How the US nuclear submarine fleet compares to Russia's.

Russia’s investment in nuclear submarines is causing concern among Western allies after the country’s submarines were deployed in the Atlantic off the US coast and near European NATO nations.

Putin has sought to expand Russia’s submarine capabilities, prompting growing fears among NATO countries and their allies. There have been comparisons between current submarine military spending and the Cold War era.

“We have indications that nuclear-powered submarines have been deployed off the coast of the United States and in the Mediterranean and elsewhere on the European periphery, in ways that mirror Soviet-style submarine deployments in the Cold War,” stated Michael Peterson, Director of the Institute for Maritime Studies.

The US Department of Defense classifies submarines as “vital” to national defense. The US arsenal currently consists of a fleet of ballistic missile submarines, guided missile submarines, and attack submarines. Nuclear-powered submarines, upon their launch in 1954, proved to be a “game changer,” according to the department.

In all, the United States has 64 submarines in its fleet, while Russia has about 58, according to the nonprofit Nuclear Threat Initiative.

The US Navy owns 14 ballistic missile submarines, or Ohio-class submarines, according to NTI data. They can operate for more than 15 years between reviews and are often deployed on extended deterrence patrols.

How the US nuclear submarine fleet compares to Russia's.
Los Angeles-class nuclear submarine during an exercise in the Pacific Ocean.

There are three classes of attack submarines in the US Navy, known as the Virginia, Seawolf, and Los Angeles.

The Ohio-class submarines are allowed to carry 20 submarine-launched ballistic missiles under the New START Treaty. But, in a speech to Russian attorneys last month, Putin stated that Moscow would withdraw from the START strategic weapons treaty.

According to the NTI, the Russian Navy “commands one of the largest submarine fleets in the world.” In recent years, Moscow has “substantially updated its submarine force” with 11 nuclear submarines capable of launching ballistic missiles and 17 nuclear attack submarines.

According to these data, Russia also has nine nuclear cruise missile submarines and 21 diesel-electric attack submarines.

How the US nuclear submarine fleet compares to Russia's.
Bolgorod nuclear submarine.

The chief of Russia’s United Shipbuilding Company said last month in official media that two new nuclear submarines would be delivered to the Russian Navy by the end of the year.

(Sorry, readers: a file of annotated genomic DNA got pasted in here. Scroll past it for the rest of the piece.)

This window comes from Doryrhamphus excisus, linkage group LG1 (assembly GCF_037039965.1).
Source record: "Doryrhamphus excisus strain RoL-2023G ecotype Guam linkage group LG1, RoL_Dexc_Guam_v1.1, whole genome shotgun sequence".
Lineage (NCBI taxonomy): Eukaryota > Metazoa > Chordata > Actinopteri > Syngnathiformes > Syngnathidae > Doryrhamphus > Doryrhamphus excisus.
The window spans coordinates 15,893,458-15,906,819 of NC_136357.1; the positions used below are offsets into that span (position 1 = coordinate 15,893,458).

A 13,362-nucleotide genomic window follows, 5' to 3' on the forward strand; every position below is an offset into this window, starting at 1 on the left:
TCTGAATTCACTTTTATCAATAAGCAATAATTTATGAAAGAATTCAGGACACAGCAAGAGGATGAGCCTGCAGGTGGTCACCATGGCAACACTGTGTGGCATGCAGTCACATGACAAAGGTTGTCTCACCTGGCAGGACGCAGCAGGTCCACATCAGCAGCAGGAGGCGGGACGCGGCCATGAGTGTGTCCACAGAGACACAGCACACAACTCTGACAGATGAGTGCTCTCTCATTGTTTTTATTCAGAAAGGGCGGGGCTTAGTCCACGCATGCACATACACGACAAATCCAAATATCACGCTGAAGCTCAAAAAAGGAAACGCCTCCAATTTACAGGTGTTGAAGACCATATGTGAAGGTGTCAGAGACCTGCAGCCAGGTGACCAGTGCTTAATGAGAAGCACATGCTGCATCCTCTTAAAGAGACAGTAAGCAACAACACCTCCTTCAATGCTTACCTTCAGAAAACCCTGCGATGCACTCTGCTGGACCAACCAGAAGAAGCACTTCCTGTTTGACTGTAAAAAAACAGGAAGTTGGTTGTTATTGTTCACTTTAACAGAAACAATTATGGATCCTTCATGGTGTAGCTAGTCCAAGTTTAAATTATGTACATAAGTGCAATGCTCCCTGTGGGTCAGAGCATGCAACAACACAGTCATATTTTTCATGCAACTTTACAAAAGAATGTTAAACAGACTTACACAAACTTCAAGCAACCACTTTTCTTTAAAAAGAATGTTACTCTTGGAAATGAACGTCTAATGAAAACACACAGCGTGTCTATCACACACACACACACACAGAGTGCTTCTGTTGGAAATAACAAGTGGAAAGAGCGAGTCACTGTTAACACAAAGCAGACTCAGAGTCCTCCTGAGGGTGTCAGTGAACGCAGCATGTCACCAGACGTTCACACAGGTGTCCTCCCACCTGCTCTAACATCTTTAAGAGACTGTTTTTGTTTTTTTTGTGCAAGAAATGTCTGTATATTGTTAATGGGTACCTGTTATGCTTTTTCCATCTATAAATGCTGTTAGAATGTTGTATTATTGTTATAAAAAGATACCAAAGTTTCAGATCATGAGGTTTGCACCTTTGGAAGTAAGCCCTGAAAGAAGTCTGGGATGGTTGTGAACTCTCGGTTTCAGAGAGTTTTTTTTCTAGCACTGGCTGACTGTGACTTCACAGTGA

Russia’s nuclear submarine manufacturer Sevmash “has picked up a rhythm, due to which it now returns to provide one or two to the client nuclear submarines each year,” Alexei Rachmaninov, general director of the United Shipbuilding Corporation, said the Russian state news agency RIA Novosti.

“It was like that in 2021, in 2022. We hope it will be like that in 2023,” Rachmanov added. He said that the ships “Alexander III” and “Krasnoyarsk” will join the fleet by the end of the year, followed by the “Arkhangelsk” in 2024.

According to TASS, Russian President Vladimir Putin was present during the “Alexander III” launch on December 29. According to TASS, this submarine is the sixth Borei-A missile-carrying strategic nuclear-powered submarine in the Russian Navy, and it can carry 16 Bulava intercontinental ballistic missiles.

How the US nuclear submarine fleet compares to Russia's.

Last month, the Russian Navy withdrew from service its nuclear-powered strategic submarine “Dmitry Donskoy,” which could also carry Bulava missiles.

The sixth submarine, known as Generalissimo Suvorov, was transferred to Russia’s Northern Fleet in the Arctic in mid-January after being officially inducted into the Russian Navy in December 2022.

However, referring to Russia’s nuclear submarine production, the think tank Institute for the Study of Warfare said on March 1 that the Ukraine war had affected Russia’s future ability to plan long-term strategic objectives, including new nuclear-powered ships.